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Christ Church Tower Gets a Residential Makeover

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People depicted as living in towers usually aren’t there for very happy reasons. From Rapunzel, imprisoned in her tower by a witch, to Anne Boleyn, imprisoned in the Tower of London by Henry VIII, towers are often seen as places of incarceration and gloom.

Not so, however, with the renovation of the Christ Church Tower in London by Boyarsky Murphy Architects. The beautiful tower, designed by Christopher Wren after London’s Great Fire in 1666, was in bad condition when a financier decided to buy it. Boyarsky Murphy took on the challenging project and designed a beautiful, unusual and livable residence.

There were some limitations, however. Architectural Record featured the Christ Church Tower in their April 2007 issue and noted that Boyarsky Murphy was not allowed to remove a spiral staircase original to the home, nor were they allowed to add new windows. Thus, careful planning and innovative strategies were the name of the game.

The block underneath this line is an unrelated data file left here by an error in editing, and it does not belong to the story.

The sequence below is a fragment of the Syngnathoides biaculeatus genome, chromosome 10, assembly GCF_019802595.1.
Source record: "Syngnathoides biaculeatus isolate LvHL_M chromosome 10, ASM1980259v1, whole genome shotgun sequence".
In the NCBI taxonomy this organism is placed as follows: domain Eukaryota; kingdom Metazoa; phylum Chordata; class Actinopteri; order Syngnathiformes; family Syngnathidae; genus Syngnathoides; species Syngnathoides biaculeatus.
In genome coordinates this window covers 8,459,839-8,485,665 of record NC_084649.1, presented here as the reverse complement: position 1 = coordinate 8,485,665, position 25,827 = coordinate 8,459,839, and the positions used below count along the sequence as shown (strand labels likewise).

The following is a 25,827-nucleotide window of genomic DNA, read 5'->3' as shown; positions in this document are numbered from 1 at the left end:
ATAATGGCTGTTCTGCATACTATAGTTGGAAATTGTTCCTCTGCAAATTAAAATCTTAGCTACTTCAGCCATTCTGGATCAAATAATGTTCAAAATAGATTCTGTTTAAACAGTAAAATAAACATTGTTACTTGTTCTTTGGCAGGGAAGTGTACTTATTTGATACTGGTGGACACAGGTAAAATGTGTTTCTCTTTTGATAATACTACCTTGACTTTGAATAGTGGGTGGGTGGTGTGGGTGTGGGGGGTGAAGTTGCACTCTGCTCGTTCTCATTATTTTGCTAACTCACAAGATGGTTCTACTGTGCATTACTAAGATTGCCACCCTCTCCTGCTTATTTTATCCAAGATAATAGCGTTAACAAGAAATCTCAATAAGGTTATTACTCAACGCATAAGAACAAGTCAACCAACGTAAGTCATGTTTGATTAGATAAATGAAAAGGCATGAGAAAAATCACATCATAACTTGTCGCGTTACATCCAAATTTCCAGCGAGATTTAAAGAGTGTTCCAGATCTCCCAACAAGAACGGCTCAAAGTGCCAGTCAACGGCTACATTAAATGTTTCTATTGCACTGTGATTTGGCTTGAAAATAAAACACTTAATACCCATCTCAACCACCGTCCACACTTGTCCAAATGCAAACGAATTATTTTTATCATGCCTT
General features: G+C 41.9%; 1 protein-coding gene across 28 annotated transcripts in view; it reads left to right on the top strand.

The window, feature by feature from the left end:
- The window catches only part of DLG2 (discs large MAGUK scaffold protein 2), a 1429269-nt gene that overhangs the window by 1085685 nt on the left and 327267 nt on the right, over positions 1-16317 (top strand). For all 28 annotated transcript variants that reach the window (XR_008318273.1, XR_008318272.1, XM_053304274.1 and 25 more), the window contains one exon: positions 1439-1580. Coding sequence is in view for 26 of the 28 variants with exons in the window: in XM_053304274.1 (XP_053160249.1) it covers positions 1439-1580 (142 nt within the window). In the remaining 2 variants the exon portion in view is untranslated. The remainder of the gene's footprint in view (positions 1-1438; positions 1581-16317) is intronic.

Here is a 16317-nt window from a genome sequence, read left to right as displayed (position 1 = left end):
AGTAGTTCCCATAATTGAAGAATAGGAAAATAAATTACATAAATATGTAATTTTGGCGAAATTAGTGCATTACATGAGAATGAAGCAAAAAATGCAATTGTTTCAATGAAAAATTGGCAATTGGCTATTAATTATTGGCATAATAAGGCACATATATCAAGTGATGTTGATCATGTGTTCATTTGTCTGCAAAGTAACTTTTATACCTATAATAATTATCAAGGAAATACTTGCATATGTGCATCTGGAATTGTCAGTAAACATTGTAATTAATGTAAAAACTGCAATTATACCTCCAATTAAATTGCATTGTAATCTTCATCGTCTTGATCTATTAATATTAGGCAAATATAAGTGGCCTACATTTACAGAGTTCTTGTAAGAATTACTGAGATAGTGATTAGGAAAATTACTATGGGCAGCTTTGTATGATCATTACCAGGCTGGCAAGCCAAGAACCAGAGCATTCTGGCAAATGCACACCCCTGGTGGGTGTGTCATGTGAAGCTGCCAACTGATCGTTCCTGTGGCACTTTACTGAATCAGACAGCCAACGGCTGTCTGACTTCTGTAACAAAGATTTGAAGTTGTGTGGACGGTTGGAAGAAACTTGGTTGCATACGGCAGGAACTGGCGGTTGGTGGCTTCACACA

Every level (and there are quite a few!) includes one roughly living space. There is a small elevator to move people around quickly. From bottom to top, Boyarsky Murphy designed rooms to accommodate every need: foyer/dining, kitchen, living room, laundry room, bedroom, study, master bath, master bath, library, mezzanine and at the top, a viewing terrace that looks over the City of London.

christ_church_london2The interior of the tower is clean and modern—an interesting juxtaposition with the tower’s historical exterior. White walls, metal railings, blonde wood and a curvy glass staircase help the tower feel light and airy. There’s also some urban grit in the form of some graffiti from previous reconstructions.

Boyarsky Murphy’s creative work and elegant solutions transformed a forlorn tower into a historical modern home. Far from being confining, the Christ Church Tower is lovely, light-filled and livable.

Photos courtesy of Boyarsky Murphy Architects. More photos here.